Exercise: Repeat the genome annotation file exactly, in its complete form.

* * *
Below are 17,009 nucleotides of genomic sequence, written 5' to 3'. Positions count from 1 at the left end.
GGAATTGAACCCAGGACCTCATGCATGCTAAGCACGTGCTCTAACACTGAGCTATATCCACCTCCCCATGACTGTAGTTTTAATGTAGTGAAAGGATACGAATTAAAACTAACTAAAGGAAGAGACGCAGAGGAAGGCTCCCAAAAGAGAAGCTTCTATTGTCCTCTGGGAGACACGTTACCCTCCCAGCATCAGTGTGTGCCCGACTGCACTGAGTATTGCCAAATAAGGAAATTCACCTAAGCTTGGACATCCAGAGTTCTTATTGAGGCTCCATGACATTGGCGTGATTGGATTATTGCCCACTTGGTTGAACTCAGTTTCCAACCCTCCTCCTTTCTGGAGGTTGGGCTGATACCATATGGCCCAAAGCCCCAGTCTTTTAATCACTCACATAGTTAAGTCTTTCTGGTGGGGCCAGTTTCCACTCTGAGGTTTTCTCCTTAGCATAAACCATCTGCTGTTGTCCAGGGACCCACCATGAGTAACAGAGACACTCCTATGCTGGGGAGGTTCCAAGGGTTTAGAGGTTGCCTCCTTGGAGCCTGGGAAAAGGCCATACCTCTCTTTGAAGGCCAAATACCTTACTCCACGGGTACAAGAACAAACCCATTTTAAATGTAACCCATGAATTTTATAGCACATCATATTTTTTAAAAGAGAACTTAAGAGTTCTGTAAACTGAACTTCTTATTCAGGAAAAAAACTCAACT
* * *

Below are 17,009 nucleotides of genomic sequence, written 5' to 3'. Positions count from 1 at the left end.
GGAATTGAACCCAGGACCTCATGCATGCTAAGCACGTGCTCTAACACTGAGCTATATCCACCTCCCCATGACTGTAGTTTTAATGTAGTGAAAGGATACGAATTAAAACTAACTAAAGGAAGAGACGCAGAGGAAGGCTCCCAAAAGAGAAGCTTCTATTGTCCTCTGGGAGACACGTTACCCTCCCAGCATCAGTGTGTGCCCGACTGCACTGAGTATTGCCAAATAAGGAAATTCACCTAAGCTTGGACATCCAGAGTTCTTATTGAGGCTCCATGACATTGGCGTGATTGGATTATTGCCCACTTGGTTGAACTCAGTTTCCAACCCTCCTCCTTTCTGGAGGTTGGGCTGATACCATATGGCCCAAAGCCCCAGTCTTTTAATCACTCACATAGTTAAGTCTTTCTGGTGGGGCCAGTTTCCACTCTGAGGTTTTCTCCTTAGCATAAACCATCTGCTGTTGTCCAGGGACCCACCATGAGTAACAGAGACACTCCTATGCTGGGGAGGTTCCAAGGGTTTAGAGGTTGCCTCCTTGGAGCCTGGGAAAAGGCCATACCTCTCTTTGAAGGCCAAATACCTTACTCCACGGGTACAAGAACAAACCCATTTTAAATGTAACCCATGAATTTTATAGCACATCATATTTTTTAAAAGAGAACTTAAGAGTTCTGTAAACTGAACTTCTTATTCAGGAAAAAAACTCAACT